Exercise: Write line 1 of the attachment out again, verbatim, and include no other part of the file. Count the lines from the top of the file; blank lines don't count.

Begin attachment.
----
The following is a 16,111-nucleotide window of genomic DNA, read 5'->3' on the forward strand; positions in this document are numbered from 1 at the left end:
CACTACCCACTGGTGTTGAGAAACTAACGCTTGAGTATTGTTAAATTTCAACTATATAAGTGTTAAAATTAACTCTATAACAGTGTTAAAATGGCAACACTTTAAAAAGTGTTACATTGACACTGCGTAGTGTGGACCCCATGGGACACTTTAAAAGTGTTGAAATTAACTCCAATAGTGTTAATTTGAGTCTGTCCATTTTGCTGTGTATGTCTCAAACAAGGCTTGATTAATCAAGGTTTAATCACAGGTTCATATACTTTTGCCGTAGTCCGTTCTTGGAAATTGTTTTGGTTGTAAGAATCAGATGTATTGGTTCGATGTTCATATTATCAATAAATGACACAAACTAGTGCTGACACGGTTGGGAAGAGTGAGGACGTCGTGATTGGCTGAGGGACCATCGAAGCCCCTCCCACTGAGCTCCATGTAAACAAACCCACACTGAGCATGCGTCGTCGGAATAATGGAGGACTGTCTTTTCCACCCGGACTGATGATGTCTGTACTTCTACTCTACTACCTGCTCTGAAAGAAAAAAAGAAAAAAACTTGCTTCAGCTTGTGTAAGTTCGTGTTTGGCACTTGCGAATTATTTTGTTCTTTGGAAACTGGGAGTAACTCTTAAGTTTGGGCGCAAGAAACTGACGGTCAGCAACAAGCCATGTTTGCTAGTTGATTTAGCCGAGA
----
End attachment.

The following is a 16,111-nucleotide window of genomic DNA, read 5'->3' on the forward strand; positions in this document are numbered from 1 at the left end: